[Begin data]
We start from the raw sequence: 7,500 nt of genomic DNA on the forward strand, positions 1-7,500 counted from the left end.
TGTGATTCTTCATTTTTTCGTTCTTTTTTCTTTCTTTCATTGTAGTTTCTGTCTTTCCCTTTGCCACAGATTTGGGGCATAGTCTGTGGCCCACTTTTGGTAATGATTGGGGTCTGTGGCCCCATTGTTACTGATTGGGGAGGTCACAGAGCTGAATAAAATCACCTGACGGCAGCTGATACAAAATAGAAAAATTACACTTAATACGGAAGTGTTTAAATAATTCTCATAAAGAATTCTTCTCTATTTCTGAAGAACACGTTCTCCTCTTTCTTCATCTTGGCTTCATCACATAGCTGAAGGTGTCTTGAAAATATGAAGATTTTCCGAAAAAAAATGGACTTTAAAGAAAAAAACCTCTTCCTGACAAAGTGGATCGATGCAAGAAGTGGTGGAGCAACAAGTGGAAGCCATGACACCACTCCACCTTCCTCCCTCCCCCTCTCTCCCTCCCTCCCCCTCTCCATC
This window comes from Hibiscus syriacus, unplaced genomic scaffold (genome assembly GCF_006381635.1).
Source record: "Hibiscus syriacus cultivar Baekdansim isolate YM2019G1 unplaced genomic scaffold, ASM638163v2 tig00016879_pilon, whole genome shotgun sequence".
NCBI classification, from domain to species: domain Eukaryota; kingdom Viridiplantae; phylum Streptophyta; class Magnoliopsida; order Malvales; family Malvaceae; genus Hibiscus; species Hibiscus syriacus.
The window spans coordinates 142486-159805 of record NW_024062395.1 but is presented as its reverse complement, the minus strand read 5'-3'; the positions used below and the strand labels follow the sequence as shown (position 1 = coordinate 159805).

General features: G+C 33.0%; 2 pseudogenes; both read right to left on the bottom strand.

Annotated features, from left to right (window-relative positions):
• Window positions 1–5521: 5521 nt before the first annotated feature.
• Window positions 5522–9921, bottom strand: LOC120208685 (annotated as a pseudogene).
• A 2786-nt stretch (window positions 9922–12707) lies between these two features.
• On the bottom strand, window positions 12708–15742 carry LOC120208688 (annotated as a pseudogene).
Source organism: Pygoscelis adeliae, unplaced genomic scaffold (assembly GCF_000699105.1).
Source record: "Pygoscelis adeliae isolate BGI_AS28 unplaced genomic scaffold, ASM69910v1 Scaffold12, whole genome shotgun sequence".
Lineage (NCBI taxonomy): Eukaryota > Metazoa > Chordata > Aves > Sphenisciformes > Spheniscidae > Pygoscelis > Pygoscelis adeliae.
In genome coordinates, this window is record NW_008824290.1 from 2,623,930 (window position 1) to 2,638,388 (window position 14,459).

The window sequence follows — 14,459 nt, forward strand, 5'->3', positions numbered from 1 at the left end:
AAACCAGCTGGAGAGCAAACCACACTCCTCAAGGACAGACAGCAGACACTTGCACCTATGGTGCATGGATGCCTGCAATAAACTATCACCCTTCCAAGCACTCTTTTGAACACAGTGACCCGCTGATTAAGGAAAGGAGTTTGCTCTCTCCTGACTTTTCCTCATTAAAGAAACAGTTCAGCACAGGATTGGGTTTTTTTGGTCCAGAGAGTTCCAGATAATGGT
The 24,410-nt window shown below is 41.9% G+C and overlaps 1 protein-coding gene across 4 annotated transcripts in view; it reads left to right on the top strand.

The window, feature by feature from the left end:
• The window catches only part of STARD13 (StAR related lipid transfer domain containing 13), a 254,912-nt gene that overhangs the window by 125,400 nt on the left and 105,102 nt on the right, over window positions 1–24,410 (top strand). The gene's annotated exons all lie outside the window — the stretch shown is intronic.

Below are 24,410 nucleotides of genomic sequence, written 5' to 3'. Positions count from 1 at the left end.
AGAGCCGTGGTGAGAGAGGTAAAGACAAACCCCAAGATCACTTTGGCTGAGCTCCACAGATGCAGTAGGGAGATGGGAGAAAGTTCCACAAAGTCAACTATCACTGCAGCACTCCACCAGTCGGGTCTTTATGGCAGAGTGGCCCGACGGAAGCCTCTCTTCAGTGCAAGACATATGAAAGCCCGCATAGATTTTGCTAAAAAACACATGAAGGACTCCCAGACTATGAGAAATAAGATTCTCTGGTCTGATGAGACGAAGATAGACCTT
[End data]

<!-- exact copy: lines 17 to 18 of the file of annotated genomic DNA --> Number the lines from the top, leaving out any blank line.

The window sequence follows — 14,459 nt, forward strand, 5'->3', positions numbered from 1 at the left end:
AAACCAGCTGGAGAGCAAACCACACTCCTCAAGGACAGACAGCAGACACTTGCACCTATGGTGCATGGATGCCTGCAATAAACTATCACCCTTCCAAGCACTCTTTTGAACACAGTGACCCGCTGATTAAGGAAAGGAGTTTGCTCTCTCCTGACTTTTCCTCATTAAAGAAACAGTTCAGCACAGGATTGGGTTTTTTTGGTCCAGAGAGTTCCAGATAATGGT